it's mr. welch's time, but you haven't gotten there yet? you have the job. when did you first take on the job in human resources? mr. reynolds: about two years ago. chair chaffetz: i know, but give me a month. mr. reynolds: april of '14. chair chaffetz: it's your time, but -- >> i appreciate your question. here's my view on this. we can have personnel policies and write down this and that and it can be 10 pages of 500 pages. none of it means anything other than what is the culture that people in that environment are expected to live by. and people respond much more to a re-enforced culture because it's the way it is, and that comes with the pride. it comes with a mutual respect. so give me all the policies in the world. but employees are not going to be thinking at the time they may want to do something they shouldn't be doing whether this is a violate of subsection 4 of article 5 in chapter 2. it's just going to be, we don't do that around here. and that, i really do think, is a top down responsibility.
just every single day in every way. and the reason i got a little nervous about your answer is that it suggested to me or this is the implication i have, which may not be true, but that if we write the right policy, that will take care of it. and you know what. we don't have to write anything and we can take care of it by having management make it clear that any unwanted advance is totally out of line. cummings: the gentleman
yield for one second. i know you don't have much time. i just have one question. when you were running hr, what does zero tolerance, what does that mean? because i hope it's not about writing a memo to do a refresher course. let me tell you something, the people watching this at the park serve, when they hear you say that, they say, oh, boy. we're in great shape. nothing is going to happen. and we'll keep doing what we have been doing. i'm just telling you. mr. reynolds: right. rep. cummings so tell us, for : all of us, so other people when they ask their questions will know what you meant when you were zero tolerancing. mr. reynolds: well, we need to have a much better fundamental set of profession -- rep. cummings: what does it mean when you were doing the job? mr. reynolds: it should mean that we -- rep. cummings: no, no, no, no, no. i'm asking you, you were head of hr, am i right? come on, now. mr. reynolds: the work force director. rep. cummings: all right.
all i'm asking you, the chairman talked about zero tolerance. that was your thing. all i'm asking you is what did that mean? the reason why i'm asking you this is because i'm trying to predict your future. i'm trying to figure out how you're going to act in this position. because they gotta go back. and if people listen to you, i'm going to write a little memo. i'm going to send them a refresher course. those guys are laughing at you like you are a big joke. and you know what happens. they get screwed. mr. reynolds: what it means to me -- rep. cummings what it meant to : you. what did it mean? then tell me what it means now. mr. reynolds: it meant to me to make the safest place we can for our employees. it meant they would have the ability to report that they would be protected. we have so far. we have. chair chaffetz: now recognize the gentleman from south carolina, mr. gowdy.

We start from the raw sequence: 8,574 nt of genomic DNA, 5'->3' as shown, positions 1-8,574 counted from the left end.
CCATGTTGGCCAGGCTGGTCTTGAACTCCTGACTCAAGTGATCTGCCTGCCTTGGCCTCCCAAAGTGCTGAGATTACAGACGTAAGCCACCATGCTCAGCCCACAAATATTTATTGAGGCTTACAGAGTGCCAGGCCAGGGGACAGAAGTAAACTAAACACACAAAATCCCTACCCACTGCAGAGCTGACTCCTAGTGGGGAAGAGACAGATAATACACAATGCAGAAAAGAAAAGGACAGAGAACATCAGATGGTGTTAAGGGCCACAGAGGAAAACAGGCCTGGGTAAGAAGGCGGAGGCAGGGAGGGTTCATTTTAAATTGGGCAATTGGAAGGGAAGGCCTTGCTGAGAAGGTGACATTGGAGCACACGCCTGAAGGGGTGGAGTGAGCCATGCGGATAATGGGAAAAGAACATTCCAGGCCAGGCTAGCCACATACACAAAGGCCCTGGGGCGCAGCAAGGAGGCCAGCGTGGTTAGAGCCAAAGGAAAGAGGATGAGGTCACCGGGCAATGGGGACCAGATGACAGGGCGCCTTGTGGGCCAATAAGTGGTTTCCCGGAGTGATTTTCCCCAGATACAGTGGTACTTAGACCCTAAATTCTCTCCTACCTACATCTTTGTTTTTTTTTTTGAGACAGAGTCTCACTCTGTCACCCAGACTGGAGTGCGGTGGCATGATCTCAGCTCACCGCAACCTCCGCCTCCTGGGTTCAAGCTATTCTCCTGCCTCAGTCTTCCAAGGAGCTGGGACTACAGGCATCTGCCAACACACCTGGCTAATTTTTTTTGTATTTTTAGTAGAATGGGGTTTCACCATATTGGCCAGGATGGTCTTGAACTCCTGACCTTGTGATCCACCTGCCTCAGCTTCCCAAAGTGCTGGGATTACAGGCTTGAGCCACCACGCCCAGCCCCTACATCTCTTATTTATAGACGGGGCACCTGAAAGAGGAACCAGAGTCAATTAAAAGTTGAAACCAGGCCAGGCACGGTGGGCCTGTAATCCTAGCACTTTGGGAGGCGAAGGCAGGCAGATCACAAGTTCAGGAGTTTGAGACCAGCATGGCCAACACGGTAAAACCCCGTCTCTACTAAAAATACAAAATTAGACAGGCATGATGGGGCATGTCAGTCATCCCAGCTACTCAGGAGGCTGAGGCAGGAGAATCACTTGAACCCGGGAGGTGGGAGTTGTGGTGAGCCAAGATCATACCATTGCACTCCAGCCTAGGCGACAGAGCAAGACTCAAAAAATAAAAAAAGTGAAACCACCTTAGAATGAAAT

>> thank you, mr. chairman. mr. reynolds, i want to say, you have managed to do something i have not seen done in the five years i have been here. a one of the more level headed, reasonable minded, one of the more decent human beings you will meet in public service, you have managed to even get him upset. getting mr. cummings and i upset is not as much of a challenge. getting peter welch upset is. and i think what upsets me is when you have a fact pattern of someone spying on another person when they are taking a shower, you don't need a policy change. and you don't need a new memo. you need handcuffs and a trip to the sex offender registry. that's what you need. so ms. martin, you said a couple things in your statement that resonated with me. you said it is a deep conflicted and risky decision for me to come forward and speak up today. and you said many women -- feel
shame and fear of coming forward to report misconduct and cannot bring themselves to be the ones who have the difficult and painful task of speaking up. here's what i want you to help me do. i want the fear and the difficulty and the pain to belong to the perpetrator. not the victim. so i want you to tell us as much about your fact pattern, your story, and i want you to stop and cite all those instances where something more could have been and should have been done. and do it on behalf of the women who maybe don't have the ability to speak up like you do. ms. martin: thank you, congressman, for this opportunity. it is a very painful and conflict conflicted position that i'm in right now. this happed,